Thanks be to God, the underlying documentation was not "lost" and the truth finally prevailed in the Duke case, albeit not as quickly as we (and many others) wanted and some things apparently fell between the cracks
At Brad Bannon's request, I included the full text of the two emails he sent to me on May 8, 2007 in my article titled "Duke case: It starts with respecting sources," posted on August 2, 2007. Mr. Bannon graciously emailed me his thanks.
To refute ignorant statements and suggestions , I am setting forth an email I sent today to Eileen Cornacchia, Collin Finnerty's aunt, and her gracious reply.
"You may or may not know that there is a public dispute of sorts between Brad Bannon and me as to whether Brad should have believed Nifong’s lies and not expected to find evidence of multiple male DNA when he had the opportunity to review the underlying documentation.
"I had reported the multiple male DNA three times, twice in June of 2006 and again in early September of 2006, before the September 22, 2006 court conference at which Judge Osmond Smith ordered that the underlying documentation be produced. Brad apparently never knew what he should have expected to find should have been there to find.
"Ironically, I am being blamed for protecting a source and respecting parameters.
"I have consistently tried to do that. Therefore, I did not announce that '60' was on the Duke case as soon as I learned it, because I learned it in confidence, and I only used material when I believed the time had been reached when I could use it, and then used it discretely. I could write a fascinating book if I refused to treat confidences as confidences, but that's not my way.
"On February 26, 2006 I emailed you as follows:
“I am serving strictly as an intermediary for the fellow who wants to talk to [name of defense lawyer omitted]., but I'm glad you encouraged [him] and [he] agreed to speak with the fellow.
'One must take care with such contactors, but in a corrupt system, there is much to be learned from disgruntled people.
“My experience with people in NC with respect to the Duke case has been pretty good. Some strange ones have contacted me, but usually it's fearful people who want to help, know things that are not public knowledge and want me to front for them so that they will not not be identified as a source and punished for airing dirty little Durham secrets. Some are well-positioned and highly unlikely to be suspected.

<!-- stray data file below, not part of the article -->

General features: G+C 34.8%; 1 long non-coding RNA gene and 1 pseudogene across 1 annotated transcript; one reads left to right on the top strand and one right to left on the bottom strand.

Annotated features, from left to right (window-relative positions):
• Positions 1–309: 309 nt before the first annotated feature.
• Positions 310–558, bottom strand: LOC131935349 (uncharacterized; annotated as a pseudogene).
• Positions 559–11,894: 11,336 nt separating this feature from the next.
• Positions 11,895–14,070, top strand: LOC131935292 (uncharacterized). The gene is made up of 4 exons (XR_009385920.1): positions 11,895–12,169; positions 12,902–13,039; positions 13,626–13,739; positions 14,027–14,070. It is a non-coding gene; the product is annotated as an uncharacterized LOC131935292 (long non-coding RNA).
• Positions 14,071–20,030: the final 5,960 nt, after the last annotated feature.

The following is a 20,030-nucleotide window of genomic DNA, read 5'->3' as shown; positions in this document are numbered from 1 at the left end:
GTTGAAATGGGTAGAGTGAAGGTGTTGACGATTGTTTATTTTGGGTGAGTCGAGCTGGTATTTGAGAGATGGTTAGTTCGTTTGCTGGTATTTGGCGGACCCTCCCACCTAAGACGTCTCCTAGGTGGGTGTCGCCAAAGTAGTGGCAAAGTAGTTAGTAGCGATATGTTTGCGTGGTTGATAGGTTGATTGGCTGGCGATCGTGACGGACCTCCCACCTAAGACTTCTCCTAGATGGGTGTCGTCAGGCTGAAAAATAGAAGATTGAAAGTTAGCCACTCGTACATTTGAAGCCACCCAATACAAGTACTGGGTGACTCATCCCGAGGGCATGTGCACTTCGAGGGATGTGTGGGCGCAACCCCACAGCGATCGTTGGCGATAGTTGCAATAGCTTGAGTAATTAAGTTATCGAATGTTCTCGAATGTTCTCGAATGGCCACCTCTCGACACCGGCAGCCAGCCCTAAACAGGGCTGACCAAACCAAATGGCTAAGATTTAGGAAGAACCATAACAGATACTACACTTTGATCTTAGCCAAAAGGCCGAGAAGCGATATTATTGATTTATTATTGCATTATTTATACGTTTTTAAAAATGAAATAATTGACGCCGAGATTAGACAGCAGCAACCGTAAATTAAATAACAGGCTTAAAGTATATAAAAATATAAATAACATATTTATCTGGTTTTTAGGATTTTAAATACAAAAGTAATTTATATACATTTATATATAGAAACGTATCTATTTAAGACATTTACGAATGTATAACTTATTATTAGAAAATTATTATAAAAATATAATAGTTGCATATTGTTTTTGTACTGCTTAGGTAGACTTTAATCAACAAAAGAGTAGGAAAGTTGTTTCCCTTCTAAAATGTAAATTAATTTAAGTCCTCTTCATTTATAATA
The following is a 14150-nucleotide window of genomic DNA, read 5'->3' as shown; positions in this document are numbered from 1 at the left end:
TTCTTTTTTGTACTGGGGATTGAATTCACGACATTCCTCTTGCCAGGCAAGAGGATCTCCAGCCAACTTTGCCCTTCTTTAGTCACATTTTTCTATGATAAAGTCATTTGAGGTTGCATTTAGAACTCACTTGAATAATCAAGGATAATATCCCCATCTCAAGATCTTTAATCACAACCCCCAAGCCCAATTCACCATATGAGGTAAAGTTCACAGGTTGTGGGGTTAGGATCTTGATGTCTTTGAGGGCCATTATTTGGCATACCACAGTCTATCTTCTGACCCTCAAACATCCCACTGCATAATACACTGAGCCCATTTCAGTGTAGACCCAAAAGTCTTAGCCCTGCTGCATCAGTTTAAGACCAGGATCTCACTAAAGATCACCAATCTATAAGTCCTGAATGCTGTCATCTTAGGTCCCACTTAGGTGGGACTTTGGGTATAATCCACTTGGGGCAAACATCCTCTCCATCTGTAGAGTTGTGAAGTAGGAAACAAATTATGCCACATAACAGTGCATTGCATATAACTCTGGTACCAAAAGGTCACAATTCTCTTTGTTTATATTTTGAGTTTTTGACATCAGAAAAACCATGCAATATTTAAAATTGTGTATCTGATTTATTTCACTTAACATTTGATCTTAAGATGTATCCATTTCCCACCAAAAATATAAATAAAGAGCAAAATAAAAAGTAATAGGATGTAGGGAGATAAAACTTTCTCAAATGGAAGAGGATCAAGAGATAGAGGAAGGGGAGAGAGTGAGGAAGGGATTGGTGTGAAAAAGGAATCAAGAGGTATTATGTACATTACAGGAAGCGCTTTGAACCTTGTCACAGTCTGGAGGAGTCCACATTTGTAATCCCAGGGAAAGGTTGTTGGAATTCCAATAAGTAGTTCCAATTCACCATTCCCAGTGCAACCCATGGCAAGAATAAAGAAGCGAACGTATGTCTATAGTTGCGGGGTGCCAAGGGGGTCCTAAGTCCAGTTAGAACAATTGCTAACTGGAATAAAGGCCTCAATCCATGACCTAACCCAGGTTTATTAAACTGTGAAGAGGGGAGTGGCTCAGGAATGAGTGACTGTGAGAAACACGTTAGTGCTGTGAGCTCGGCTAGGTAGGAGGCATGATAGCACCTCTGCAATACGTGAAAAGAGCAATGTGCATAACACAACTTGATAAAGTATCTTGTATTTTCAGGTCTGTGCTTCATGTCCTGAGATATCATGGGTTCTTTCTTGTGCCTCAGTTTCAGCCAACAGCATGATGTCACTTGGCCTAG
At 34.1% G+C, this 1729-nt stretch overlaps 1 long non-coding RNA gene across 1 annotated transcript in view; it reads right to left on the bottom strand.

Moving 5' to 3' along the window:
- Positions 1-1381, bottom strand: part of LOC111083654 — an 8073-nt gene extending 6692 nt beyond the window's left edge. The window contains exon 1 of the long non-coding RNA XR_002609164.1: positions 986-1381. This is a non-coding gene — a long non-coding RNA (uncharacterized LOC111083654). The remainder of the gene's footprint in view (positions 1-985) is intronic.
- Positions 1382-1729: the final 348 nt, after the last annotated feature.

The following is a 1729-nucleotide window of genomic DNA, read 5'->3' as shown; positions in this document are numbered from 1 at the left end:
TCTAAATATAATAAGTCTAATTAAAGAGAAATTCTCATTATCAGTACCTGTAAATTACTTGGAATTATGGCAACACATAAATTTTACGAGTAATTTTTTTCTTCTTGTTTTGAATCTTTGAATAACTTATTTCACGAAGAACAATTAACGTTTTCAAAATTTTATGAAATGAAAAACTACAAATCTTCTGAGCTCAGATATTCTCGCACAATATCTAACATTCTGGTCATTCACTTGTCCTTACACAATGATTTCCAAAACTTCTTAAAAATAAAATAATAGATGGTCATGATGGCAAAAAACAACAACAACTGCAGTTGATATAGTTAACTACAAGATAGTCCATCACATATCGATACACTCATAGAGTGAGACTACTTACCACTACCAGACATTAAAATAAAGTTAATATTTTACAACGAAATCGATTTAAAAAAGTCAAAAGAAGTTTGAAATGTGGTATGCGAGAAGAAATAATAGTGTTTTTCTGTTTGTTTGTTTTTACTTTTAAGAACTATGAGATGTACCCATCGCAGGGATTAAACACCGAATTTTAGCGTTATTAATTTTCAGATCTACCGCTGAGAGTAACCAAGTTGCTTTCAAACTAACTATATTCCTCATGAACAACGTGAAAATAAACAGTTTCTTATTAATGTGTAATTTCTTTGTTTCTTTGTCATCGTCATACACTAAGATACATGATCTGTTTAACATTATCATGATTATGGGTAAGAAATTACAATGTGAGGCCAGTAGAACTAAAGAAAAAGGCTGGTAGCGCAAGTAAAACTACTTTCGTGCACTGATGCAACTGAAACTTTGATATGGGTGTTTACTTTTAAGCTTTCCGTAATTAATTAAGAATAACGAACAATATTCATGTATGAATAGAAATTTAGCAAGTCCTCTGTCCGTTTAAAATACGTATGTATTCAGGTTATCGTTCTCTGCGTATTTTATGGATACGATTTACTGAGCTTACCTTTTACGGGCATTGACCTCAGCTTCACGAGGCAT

'I recently was advised that Brad Bannon realized only this fall that Crystal was a multiple male DNA treasure trove, as a result of reviewing underlying documentation that Judge Smith rightly ordered to be produced over the objections of Nifong and Dr. Meehan.
'In "Duke Case: Does the prosecutor need prosecuting," posted on June 30, 2006, I wrote:
"Mr. Nifong should have wondered about the credibility of the accuser when the DNA samples were eagerly provided, or at least when the DNA found inside the accuser was determined not to have come from any of the Duke lacrosse players but from several other males."
'I am astonished that the defense lawyers say that they did not appreciate that until several months later.
'I thought they knew, "60" knew and the trick was for the lawyers to get a judge who is not a Nifong judge (Smith, as distinguished from Stephens and Titus) to take over the case, ungag so that "60" could do a blockbuster expose and expose Nifong's villainy and the real facts for all to see.
'Apparently the defense team finally learned about the scheme to cover up the facts because they were being very thorough instead of because they had been told where to look.
'At least Collin and Reade are on track to switch from being defendants in the Duke case to plaintiffs in civil suits and don't have to worry about a possible petty theft charge.
'It sure is a weird case.
"You replied the same day:
'I think there are lots of things the defense team knew and knows but they let the information out in their own good time and in their chosen ways. Thanks for the email.
"By posting our email exchange, I would show that (1) my practice was to deal with the defense through you (it was),(2) I expressed my surprise about the defense’s apparent ignorance of what to expect BEFORE Brad testified that he did think as of September 22, 2006 that he would not find evidence of multiple male DNA (I did) and (3) my email did not surprise you (after all, I had forwarded my June 20 and June 30 articles directly to you).